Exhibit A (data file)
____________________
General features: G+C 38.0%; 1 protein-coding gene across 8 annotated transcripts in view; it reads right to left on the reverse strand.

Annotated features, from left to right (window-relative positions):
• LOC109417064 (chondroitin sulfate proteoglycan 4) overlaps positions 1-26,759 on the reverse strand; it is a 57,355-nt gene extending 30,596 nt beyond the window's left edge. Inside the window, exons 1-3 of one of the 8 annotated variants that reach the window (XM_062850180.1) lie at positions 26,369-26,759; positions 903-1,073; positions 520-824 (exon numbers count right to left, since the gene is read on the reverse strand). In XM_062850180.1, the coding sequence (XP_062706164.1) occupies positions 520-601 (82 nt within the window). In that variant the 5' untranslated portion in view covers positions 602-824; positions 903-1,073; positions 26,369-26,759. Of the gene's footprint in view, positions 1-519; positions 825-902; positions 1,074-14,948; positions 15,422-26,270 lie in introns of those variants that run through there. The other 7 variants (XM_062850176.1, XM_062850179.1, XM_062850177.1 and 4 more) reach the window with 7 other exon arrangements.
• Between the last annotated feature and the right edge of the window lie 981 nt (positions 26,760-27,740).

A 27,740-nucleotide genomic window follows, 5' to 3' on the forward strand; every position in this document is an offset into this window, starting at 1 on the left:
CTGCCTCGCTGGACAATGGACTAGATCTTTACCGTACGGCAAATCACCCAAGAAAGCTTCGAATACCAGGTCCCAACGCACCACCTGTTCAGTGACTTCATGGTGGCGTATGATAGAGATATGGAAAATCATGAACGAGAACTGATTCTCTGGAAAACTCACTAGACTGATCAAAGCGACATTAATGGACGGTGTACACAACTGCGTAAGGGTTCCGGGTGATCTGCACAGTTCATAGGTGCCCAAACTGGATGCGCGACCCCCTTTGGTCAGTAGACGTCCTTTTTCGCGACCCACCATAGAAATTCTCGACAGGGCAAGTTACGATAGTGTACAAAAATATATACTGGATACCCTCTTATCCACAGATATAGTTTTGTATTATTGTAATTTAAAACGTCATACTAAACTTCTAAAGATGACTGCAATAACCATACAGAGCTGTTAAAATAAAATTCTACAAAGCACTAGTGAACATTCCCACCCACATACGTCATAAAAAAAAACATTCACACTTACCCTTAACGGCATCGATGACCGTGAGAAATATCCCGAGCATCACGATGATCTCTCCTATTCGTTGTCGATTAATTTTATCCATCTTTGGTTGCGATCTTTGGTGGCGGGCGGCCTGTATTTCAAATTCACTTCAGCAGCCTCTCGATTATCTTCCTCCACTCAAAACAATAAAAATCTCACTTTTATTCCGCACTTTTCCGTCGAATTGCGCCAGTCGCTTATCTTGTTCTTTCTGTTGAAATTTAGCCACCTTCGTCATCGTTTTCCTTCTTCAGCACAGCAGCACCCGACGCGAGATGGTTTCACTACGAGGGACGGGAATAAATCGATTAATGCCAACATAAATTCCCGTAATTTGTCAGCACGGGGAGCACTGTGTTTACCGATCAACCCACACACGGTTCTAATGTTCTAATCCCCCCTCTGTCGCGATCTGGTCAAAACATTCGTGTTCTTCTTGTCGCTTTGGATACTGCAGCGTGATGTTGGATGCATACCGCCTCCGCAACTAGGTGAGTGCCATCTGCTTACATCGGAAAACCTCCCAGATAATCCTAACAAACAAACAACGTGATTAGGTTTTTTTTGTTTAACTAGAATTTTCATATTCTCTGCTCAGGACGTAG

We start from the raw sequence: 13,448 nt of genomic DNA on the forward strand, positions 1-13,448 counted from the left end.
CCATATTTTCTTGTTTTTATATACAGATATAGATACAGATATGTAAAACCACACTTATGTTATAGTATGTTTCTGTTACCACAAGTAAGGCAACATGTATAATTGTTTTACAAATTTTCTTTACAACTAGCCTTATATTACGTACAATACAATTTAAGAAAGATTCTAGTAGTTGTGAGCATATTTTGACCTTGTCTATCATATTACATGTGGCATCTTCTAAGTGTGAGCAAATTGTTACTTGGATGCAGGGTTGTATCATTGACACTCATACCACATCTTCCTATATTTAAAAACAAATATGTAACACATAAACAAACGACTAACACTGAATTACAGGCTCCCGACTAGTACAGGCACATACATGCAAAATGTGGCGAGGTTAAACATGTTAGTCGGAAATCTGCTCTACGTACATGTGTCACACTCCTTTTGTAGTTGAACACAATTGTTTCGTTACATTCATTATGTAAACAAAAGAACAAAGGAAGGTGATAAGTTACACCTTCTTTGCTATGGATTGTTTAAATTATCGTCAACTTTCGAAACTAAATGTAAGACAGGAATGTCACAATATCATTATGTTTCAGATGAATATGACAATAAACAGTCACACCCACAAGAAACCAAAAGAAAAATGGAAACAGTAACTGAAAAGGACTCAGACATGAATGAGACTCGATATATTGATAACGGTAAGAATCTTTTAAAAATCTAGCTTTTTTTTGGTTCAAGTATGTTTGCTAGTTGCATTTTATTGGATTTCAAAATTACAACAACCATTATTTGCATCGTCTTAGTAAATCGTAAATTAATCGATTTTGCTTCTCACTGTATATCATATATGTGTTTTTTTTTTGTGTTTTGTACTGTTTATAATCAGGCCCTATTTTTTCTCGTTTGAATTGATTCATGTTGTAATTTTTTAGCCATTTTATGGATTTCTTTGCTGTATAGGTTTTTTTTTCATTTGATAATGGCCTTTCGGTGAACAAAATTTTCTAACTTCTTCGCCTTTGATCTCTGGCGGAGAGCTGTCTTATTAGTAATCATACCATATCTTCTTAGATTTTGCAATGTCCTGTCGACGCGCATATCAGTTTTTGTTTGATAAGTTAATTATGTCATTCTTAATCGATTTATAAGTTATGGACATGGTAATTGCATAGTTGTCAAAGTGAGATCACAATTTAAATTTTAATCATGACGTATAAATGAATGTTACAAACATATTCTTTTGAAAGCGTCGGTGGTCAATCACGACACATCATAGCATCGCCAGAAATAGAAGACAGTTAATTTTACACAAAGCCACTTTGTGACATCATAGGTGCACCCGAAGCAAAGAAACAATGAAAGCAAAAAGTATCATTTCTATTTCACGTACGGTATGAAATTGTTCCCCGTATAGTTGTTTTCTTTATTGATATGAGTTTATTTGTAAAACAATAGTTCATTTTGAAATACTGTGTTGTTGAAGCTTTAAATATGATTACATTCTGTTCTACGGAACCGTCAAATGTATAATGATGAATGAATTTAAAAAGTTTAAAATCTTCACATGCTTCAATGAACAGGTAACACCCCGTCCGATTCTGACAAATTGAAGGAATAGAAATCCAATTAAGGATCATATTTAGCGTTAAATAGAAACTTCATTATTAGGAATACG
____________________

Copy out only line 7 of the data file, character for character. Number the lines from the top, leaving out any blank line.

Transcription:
We start from the raw sequence: 13,448 nt of genomic DNA on the forward strand, positions 1-13,448 counted from the left end.